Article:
Mossad’s Belly Dance
Israel’s spies and the Arab Gulf states part the curtain
In mid-August, Yossi Cohen, the chief of Mossad, flew into the United Arab Emirates. That alone would not be news to those who follow the convoluted, often clandestine, machinations of Middle East politics: As Marc Polymeropoulos, a former senior CIA operations officer who spent years in the region put it, “the intelligence relationships between Israel and select Arab countries has been the worst kept secret in the region”—for decades, he and other veteran experts on Israel intelligence say.
What was startling was that the UAE not only acknowledged Cohen’s visit, it hailed it. None other than the Emirate’s national security adviser, Sheikh Tahnoon bin Zayed Al Nahyan, praised Cohen for contributing to last month’s “success of the peace accord between the UAE and Israel,” according to the official Emirati WAM news agency.
And more: They "discussed prospects for cooperation in the fields of security…,” WAM reported. A similar public relationship between Mossad and Bahrain, regional home to the U.S. Navy’s Fifth Fleet, is unfolding. And in August, Cohen stopped off in Sudan on his way home from the UAE to discuss a cooperative intelligence relationship between Jerusalem and Khartoum, which recently cast off its anti-Israeli Islamist regime last year. Likewise, Secretary of State Mike Pompeo’s late-August visit to Sudan was “all about pressuring the Hamdok administration to recognize Israel,” says another former CIA Near East operations officer who asked for anonymity to speak freely.
The common thread: Iran. Two years after President Donald J. Trump announced he was scuttling the Iran nuclear deal negotiated by the Obama administration, “Tehran has resumed its enrichment of uranium, restarted research and development on advanced centrifuges, and expanded its stockpile of nuclear fuel, cutting in half the time it would need to produce enough weapons-grade fuel to build a nuclear bomb,” Foreign Policy magazine summed up in May. Its aggressive presence in Syria, continued backing of Lebanon’s Hezbollah, and backing of Yemen’s rebel Houthi government against U.S-backed Saudi counterattacks also pose a lethal threat, not just to Israel, but the entire region.
“Of course this is the real reason the Gulf States are doing this,” says Polymeropoulos, who worked so closely with Israel during his 26-year CIA career that one legendary former Mossad chief, Meir Dagan, “once personally thanked me for my assistance to the security of the state of Israel,” he told SpyTalk.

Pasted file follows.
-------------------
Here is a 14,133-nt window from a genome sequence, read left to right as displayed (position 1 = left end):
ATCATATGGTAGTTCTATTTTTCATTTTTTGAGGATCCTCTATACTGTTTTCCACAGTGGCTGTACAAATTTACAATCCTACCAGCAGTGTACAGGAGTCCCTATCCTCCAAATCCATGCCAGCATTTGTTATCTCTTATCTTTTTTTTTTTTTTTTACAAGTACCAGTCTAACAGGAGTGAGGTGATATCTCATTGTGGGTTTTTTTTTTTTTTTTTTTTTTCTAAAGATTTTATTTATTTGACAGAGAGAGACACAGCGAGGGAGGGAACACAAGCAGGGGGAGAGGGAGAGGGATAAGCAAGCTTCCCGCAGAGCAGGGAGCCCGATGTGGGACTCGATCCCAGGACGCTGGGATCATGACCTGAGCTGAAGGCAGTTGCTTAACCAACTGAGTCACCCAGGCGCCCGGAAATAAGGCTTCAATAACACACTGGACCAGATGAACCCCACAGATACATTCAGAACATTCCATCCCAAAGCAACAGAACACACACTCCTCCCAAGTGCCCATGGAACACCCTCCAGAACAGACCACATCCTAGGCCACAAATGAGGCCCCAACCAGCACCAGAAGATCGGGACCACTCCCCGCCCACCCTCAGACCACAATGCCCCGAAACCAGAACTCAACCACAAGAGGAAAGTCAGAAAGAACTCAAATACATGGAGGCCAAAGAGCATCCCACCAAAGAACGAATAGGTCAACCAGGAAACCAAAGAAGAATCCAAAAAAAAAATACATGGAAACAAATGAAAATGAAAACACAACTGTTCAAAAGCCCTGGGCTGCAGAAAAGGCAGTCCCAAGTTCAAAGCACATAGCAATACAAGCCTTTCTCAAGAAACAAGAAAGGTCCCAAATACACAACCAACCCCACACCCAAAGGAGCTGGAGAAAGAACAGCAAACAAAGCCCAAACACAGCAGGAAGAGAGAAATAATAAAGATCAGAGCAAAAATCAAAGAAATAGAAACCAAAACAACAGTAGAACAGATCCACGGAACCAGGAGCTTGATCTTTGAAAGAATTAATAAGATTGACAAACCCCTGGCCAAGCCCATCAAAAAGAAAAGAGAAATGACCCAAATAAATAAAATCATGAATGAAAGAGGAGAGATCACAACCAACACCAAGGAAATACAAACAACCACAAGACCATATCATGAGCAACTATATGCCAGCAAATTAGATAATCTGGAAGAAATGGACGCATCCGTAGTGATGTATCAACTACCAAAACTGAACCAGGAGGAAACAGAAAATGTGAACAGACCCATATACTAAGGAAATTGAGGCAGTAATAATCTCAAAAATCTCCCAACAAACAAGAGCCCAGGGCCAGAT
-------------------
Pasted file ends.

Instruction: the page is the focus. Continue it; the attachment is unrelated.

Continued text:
“Apparently there is enough worry in Arab foreign policy circles about Iran that they believe their populations will stomach an alliance with Israel,” he added. “This overt alliance is the biggest change in the region in decades.”
Now that they’ve established diplomatic relations, “the intelligence relationships can now also expand,” Polymeropoulos said. “Mossad always looks for partners, and while they worked with both the UAE and Bahrain in the past, expect them to feel freer to operate in both countries.”
Gilead Sher, Israel’s former chief negotiator with the Palestinians, notes that Mossad has long played a key role in diplomatic affairs—a particular necessity with Arab states with whom Israel had only a covert relationship.
“Up to now, the lead was given to Mossad officials in secret political interactions,” Sher, now a senior research fellow at Tel Aviv University’s Institute for National Security Studies, told SpyTalk. “From now on they will probably step back to allow foreign office officials to take the front row.”
Or maybe not: In the past, Israel’s diplomatic overtures in the Gulf were complicated by rivalries between Mossad and its foreign ministry. Such turf fights may well not recede any time soon, given Mossad’s primacy, albeit covert, in Arab affairs.
“The Mossad has always seen itself as an alternative foreign ministry and is perfectly comfortable maintaining relations with governments—and certainly with intelligence and security agencies—in nations that do not recognize Israel officially,” says Dan Raviv, the co-author of several books on Israeli espionage, most recently (with Yossi Melman), Spies Against Armageddon. “Mossad personnel have been stationed in Gulf Arab countries for many years, and many of them did not try to hide their identities from Arab intelligence services. They cooperated in projects aimed against Iran and its proxies.”
Mossad can also be a bridge for the sale of sensitive Israeli military technology to the Arab states. Already, according to an August 25 report in the Israeli daily, Haaretz, Jerusalem helped broker the sale of “hundreds of millions of dollars” worth of cell phone spyware called Pegasus, ”to the United Arab Emirates and other Persian Gulf States.” Developed by Israeli intelligence veterans at NSO Group Technologies in high-tech Herzliya, north of Tel Aviv, it’s been “used to monitor anti-regime activists, with the encouragement and the official mediation of the Israeli government,” Haaretz said.
Such technology sales mean a windfall for Israeli defense industries.
“There's obviously been years of shadow intel collaboration, but now it wants new markets for its industries, especially its IT sector,” says the former CIA Near East operations officer, who also has extensive knowledge of Israeli affairs.
Anthony Chimente, a senior advisor with Gulf State Analytics, a Washington-based geopolitical risk consulting firm, told Spytalk the UAE is particularly interested in buying Israeli-made armed drones. After the exposure of Mossad’s assassination of a senior Hamas official in Dubai 2010, he said, the UAE demanded the weapons from Israel as a way to calm their strained relations. But Israel refused to supply them, following Washington’s lead in previously turning down a sale of similar unmanned U.S. aircraft to the UAE.